Grilling the competition, Deadeye BBQ makes history and wins big

From Left: Michael Hanstad and Tyler Devos, both Sophomores in the college of Business, are the two founders of Deadeye BBQ which is in numerous stores in the state of Iowa. 

Courtesy of Deadeye BBQ

From Left: Michael Hanstad and Tyler Devos, both Sophomores in the college of Business, are the two founders of Deadeye BBQ which is in numerous stores in the state of Iowa. 

Dawit Tilahun

Iowa State’s entrepreneurship program made history as it not only placed in the top three, but took first place at the national Collegiate Entrepreneurs Organization (CEO) competition, for the first time in 22 years.

This past week, a group of students traveled to Tampa, Florida to attend the annual national CEO conference.

The conference brings college entrepreneurs from all around America to learn from keynote speakers, network with other entrepreneurs and even pitch their own business for the chance of winning $5,000 in addition to qualifying for the U.Pitch competition in Chicago.

This year, Iowa State sent 14 students and one faculty member to the three-day conference from Oct. 26 to 28. U Conceal It by Andrew Pauley and Deadeye BBQ by Michael Hanstad and Tyler DeVos represented Iowa State as they pitched their businesses to a panel of judges.

The pitch competition consisted of three rounds, with an applicant pool of 150 pitchers which was narrowed down to 60 in the first round, down to 12 in the second round and six pitchers competing in the third and final round from which the top three were selected.

The final round featured businesses and ideas ranging from tech for sharing studio space, to mug lids for on the go mug use. DeVos pitched for Deadeye BBQ all three rounds.

After each pitch the judges would ask a series of questions about revenue streams, distribution channels, customer demographics and many more similar questions to both understand the business and test the young entrepreneurs understanding of their own business.

“I describe his Q&A like being at a soccer shoot out, where every ball went in, and each question that he got was another goal,” said Judi Eyles, director of the Pappajohn Center for Entrepreneurship.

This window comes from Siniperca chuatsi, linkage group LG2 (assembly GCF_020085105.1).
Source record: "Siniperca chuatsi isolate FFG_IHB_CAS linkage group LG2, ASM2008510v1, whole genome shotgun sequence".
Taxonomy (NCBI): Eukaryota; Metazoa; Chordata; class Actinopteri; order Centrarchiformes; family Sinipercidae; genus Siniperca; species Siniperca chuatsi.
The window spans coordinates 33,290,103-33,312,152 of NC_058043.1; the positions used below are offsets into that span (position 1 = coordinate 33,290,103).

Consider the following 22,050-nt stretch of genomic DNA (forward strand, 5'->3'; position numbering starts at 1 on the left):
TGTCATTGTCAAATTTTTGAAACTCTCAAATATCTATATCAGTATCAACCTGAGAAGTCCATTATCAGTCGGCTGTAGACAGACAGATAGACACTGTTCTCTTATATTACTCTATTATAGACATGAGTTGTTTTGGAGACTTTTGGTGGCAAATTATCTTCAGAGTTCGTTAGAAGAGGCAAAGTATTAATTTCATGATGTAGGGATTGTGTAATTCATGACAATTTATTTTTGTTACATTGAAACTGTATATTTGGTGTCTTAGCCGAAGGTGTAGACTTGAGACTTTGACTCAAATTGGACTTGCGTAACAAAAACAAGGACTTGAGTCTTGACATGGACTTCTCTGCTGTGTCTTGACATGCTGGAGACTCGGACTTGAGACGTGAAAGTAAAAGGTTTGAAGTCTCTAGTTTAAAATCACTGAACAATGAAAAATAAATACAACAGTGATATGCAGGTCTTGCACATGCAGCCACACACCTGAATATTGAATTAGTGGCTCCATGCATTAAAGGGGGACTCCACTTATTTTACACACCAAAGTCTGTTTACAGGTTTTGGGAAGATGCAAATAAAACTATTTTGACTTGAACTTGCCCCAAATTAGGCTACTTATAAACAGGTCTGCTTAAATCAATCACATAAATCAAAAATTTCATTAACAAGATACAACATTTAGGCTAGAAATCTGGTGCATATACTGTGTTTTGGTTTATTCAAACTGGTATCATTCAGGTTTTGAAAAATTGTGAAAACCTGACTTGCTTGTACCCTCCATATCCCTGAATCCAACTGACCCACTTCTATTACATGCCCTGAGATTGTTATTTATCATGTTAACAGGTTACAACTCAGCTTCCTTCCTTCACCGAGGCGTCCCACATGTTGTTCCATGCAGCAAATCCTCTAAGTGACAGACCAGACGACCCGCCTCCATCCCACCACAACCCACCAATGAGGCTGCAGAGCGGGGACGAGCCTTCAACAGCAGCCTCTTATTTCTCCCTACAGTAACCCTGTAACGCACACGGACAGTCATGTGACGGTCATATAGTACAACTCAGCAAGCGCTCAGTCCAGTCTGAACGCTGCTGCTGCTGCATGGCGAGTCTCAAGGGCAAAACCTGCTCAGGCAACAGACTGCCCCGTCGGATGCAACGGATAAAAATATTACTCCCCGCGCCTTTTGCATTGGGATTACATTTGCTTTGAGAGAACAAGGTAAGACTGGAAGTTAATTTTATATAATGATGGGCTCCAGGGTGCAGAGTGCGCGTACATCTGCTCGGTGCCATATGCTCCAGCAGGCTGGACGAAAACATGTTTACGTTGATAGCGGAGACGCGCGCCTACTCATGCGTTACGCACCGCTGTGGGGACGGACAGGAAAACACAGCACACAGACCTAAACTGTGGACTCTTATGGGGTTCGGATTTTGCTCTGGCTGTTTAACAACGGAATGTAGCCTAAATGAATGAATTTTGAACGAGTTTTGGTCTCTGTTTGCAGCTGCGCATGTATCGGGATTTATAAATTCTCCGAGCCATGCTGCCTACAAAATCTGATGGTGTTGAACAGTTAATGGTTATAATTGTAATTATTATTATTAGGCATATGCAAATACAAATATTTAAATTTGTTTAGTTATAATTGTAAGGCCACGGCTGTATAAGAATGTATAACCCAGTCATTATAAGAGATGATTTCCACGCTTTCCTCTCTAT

Each round consisted of a fresh set of judges and a fresh set of questions.

“I knew all the answers because I ask myself those questions every day, it was almost like I had all the answers to the test,” DeVos said.

Prior to the pitch competition, DeVos met with Eyles for two hours a week for a month to craft the pitch. With Eyles’ help, DeVos and Hanstad were able to lay out the storyline for their winning pitch.

“It was super easy, because at the end of the day I was talking about my experiences…I get up for this everyday, I am excited about this, otherwise I wouldn’t be doing it,” DeVos said.

DeVos leveraged their unique story of finding the old barbecue sauce recipe on a notecard in his aunt’s cupboard to learning the ins and outs of building a business and discovering the difficulties of balancing school when pitching their business.

In the final round, DeVos pitched in front of seven judges and a room filled with over 150 people consisting of fellow entrepreneurs, friends and family.

“I could not tell you who was in the room, because it was like no one was there, that’s how focused I was on the judges, making sure I had eye contact with them and that I was speaking directly to them,” DeVos said.

When declared the winners, the two founders took the stage with smiles spread from ear-to-ear, taking pictures and talking to the swarm of other entrepreneurs who congratulated them.

“It was like the proud mom, moment,” Eyles said. “Just watching Tyler [DeVos] go from his first pitch to where he was and the way he answered those questions, I had confidence that he was going to be at least top three.”

Along the road of building Deadeye BBQ, Hanstad and DeVos have picked up a number of skills from approaching store managers and building their communication skills to getting hands-on experience working with the cash flows of their business.

“From getting the raw material and turning it into its finished good, you get a more in-depth and real-world experience from what you get in the classroom,” Hanstad said. “I’ve been able to take the knowledge from the classroom and put it to action at the same time.”

For students interested in starting their own business Hanstad advised: “Just go for it, this is the best time to start a business.”